The optical microscope, often referred to as light microscope, is a type of microscope which uses visible light and a system of lenses to magnify images of small samples. Optical microscopes are the oldest design of microscope and were possibly invented in their present compound form in the 17th century. Basic optical microscopes can be very simple, although there are many complex designs which aim to improve resolution and sample contrast.
The image from an optical microscope can be captured by normal light-sensitive cameras to generate a micrograph. Originally images were captured by photographic film but modern developments in CMOS and charge-coupled device (CCD) cameras allow the capture of digital images. Purely digital microscopes are now available which use a CCD camera to examine a sample, showing the resulting image directly on a computer screen without the need for eyepieces.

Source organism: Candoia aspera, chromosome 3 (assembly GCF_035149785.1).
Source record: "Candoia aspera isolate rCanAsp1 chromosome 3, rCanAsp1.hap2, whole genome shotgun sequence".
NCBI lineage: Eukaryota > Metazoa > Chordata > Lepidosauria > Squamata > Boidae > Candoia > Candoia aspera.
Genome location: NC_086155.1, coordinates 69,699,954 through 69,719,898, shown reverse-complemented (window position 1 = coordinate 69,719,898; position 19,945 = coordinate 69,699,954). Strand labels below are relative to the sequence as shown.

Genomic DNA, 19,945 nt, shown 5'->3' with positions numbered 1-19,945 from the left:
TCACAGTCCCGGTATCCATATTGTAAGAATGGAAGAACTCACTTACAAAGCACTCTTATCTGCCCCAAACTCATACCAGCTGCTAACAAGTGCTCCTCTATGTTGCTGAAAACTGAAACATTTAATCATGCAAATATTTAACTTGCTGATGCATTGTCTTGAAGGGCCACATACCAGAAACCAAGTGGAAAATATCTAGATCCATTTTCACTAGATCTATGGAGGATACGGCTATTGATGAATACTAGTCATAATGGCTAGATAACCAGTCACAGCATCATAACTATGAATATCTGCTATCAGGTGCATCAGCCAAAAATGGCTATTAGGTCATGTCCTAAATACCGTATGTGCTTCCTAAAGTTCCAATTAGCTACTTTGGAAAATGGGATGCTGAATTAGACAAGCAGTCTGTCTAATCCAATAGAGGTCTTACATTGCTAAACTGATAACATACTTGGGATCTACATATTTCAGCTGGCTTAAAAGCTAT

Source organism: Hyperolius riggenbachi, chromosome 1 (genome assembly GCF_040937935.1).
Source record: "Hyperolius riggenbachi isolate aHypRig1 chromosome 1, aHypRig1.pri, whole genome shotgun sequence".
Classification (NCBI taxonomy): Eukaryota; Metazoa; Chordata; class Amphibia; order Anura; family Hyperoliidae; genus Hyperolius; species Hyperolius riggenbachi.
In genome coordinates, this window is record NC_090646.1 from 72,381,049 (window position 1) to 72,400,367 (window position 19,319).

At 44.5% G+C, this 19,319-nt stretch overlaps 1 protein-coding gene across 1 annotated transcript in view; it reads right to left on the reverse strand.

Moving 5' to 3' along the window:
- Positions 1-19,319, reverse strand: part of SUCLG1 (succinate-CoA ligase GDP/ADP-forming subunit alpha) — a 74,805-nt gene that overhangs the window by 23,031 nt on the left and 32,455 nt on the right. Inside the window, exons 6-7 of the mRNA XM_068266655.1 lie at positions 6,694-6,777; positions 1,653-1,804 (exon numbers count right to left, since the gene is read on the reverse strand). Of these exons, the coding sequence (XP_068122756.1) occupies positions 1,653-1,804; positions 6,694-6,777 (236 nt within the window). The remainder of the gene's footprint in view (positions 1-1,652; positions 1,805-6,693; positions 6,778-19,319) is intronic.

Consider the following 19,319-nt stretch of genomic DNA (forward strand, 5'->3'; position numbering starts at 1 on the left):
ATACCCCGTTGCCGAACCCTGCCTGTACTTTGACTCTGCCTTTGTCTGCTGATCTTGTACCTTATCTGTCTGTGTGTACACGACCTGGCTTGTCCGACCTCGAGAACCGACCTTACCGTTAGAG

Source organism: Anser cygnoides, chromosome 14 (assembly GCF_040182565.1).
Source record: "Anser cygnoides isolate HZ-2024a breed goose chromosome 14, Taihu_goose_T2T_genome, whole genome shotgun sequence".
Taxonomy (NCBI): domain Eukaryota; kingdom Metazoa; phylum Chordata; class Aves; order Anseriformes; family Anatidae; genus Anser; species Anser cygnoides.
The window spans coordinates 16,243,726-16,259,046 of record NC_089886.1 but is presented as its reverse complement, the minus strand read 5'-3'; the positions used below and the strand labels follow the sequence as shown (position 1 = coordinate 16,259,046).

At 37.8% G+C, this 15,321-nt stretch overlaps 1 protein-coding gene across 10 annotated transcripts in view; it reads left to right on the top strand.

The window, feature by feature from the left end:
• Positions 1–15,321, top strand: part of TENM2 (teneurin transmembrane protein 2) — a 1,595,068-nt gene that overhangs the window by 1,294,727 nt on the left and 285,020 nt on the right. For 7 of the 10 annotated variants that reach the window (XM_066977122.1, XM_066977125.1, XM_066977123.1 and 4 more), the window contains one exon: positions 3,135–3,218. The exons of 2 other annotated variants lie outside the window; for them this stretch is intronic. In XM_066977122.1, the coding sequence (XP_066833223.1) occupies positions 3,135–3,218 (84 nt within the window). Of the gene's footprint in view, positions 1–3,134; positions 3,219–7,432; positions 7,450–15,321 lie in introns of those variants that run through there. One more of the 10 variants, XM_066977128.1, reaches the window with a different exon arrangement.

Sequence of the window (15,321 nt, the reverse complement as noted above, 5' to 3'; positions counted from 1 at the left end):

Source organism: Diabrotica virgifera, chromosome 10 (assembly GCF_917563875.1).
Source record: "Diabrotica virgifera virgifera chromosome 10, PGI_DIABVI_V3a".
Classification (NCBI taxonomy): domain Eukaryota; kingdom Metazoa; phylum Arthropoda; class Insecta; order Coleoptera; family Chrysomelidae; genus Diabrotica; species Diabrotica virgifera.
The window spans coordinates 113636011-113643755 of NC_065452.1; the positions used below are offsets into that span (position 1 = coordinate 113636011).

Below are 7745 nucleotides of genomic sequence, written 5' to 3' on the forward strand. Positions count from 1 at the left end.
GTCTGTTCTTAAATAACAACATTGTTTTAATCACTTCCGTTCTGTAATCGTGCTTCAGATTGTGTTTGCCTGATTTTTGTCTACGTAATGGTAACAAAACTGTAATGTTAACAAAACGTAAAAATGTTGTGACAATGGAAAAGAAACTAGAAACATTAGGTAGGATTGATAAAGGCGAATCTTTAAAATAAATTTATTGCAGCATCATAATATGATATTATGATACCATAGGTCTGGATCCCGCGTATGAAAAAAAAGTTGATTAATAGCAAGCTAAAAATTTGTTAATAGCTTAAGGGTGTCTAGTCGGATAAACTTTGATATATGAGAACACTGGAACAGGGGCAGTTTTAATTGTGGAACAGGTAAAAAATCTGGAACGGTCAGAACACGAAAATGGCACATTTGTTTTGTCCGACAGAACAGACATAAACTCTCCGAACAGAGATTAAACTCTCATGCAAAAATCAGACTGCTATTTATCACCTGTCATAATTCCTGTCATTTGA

Alternatives to optical microscopy which do not use visible light include scanning electron microscopy and transmission electron microscopy.
On 8 October 2014, the Nobel Prize in Chemistry was awarded to Eric Betzig, William Moerner and Stefan Hell for "the development of super-resolved fluorescence microscopy," which brings "optical microscopy into the nanodimension".